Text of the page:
You are here
|Title||KnoWhy #459 - Why Are Lehi’s First Visions So Similar to Much Later Apocalyptic Writings? (1 Nephi 1:8)|
|Year of Publication||2018|
|Corporate Authors||Book of Mormon Central Staff|
|Publisher||Book of Mormon Central|
|Place Published||Springville, UT|
|Keywords||Apocalypse; Apocalyptic Literature; Dream; Lehi (Prophet); Prophet; Revelation; Vision|
Scholars have noted the similarity between the elements of some of the Book of Mormon prophets’ visions and the “apocalyptic” genre of ancient religious literature. Apocalyptic texts involve “the revelation of the divine mysteries through visions or some other form of immediate disclosure of heavenly truths.” The era in which apocalyptic literature flourished in Judaism and early Christianity was between 300 B.C. and 300 A.D., well after the time of Lehi. There are many parallels between Lehi’s visions and those featured in much later apocalyptic texts, including the books of 1–2 Enoch, the Testament of Levi, the Apocalypse of Abraham, the Ascension of Isaiah, and the book of Revelation. Notwithstanding these similarities, it is useful to recognize that much of the imagery and many of the underlying theological assumptions found in the more recent documents draw inspiration from what can already be found in the earlier biblical visions of Lehi’s predecessors and contemporaries, such as Isaiah, Jeremiah, and Ezekiel.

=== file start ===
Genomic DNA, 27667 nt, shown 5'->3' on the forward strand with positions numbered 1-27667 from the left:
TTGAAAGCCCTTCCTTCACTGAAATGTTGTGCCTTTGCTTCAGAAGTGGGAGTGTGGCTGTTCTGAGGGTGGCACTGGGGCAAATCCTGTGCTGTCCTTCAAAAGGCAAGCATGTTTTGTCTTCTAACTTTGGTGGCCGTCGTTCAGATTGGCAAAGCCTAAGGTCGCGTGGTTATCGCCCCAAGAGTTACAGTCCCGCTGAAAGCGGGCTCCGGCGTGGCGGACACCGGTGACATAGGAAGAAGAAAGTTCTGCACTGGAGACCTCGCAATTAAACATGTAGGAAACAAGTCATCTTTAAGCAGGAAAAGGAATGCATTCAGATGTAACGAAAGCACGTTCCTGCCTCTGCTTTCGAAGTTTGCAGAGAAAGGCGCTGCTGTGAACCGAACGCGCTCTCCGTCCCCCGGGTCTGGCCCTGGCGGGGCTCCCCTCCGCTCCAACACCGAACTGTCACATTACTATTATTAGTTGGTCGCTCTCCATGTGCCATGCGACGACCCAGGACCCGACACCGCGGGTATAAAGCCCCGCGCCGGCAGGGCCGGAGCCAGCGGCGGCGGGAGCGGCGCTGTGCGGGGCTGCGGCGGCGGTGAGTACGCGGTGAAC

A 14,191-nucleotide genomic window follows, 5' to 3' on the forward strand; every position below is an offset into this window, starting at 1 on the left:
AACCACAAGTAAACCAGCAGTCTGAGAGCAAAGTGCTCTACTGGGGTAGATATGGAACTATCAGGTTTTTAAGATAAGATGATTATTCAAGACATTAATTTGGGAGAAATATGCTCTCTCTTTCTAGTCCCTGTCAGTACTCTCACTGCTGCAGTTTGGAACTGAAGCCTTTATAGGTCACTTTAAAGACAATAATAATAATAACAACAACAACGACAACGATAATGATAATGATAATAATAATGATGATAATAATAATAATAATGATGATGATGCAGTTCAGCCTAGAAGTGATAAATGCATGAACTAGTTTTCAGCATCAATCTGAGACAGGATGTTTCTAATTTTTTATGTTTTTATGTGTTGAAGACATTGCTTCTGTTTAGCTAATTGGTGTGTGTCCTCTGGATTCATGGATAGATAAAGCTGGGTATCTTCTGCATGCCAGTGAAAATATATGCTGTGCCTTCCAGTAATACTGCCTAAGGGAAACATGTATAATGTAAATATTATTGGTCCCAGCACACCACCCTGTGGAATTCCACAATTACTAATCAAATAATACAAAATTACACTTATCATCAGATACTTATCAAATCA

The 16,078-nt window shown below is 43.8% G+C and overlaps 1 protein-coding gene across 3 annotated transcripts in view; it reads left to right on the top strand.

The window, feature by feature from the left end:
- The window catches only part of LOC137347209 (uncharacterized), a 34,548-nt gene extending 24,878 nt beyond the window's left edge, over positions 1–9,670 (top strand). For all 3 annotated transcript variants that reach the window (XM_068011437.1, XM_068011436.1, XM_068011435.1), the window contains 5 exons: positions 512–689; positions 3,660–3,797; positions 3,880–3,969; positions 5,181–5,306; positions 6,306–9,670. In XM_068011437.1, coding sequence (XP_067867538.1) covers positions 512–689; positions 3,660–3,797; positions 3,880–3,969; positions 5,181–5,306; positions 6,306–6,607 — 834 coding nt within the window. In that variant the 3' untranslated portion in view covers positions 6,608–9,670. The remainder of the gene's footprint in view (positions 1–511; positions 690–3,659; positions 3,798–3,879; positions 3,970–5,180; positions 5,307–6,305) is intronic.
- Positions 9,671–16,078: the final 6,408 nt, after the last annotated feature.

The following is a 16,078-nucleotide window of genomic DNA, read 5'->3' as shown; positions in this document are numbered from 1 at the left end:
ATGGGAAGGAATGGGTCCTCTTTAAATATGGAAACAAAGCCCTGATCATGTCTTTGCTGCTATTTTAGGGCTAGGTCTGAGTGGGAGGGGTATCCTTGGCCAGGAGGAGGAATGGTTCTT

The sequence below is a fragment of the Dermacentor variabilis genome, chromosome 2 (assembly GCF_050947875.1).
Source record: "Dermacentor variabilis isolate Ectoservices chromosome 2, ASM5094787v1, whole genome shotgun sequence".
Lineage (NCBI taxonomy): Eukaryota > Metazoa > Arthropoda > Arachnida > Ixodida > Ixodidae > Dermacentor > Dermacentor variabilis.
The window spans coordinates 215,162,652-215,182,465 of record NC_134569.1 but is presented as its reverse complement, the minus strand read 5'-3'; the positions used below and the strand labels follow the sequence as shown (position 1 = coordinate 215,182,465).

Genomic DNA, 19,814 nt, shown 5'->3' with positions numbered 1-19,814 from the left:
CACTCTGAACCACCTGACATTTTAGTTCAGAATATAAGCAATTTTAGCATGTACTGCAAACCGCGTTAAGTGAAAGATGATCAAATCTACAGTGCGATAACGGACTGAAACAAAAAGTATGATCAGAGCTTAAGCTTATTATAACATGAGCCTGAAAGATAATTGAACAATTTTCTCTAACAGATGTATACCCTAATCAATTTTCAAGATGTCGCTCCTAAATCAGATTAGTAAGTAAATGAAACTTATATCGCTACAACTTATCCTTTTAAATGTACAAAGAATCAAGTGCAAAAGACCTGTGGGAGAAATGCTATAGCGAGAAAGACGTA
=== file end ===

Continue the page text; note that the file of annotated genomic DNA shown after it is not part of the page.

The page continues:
Items in the BMC Archive are made publicly available for non-commercial, private use. Inclusion within the BMC Archive does not imply endorsement. Items do not represent the official views of The Church of Jesus Christ of Latter-day Saints or of Book of Mormon Central.
Get the latest updates on Book of Mormon topics and research for free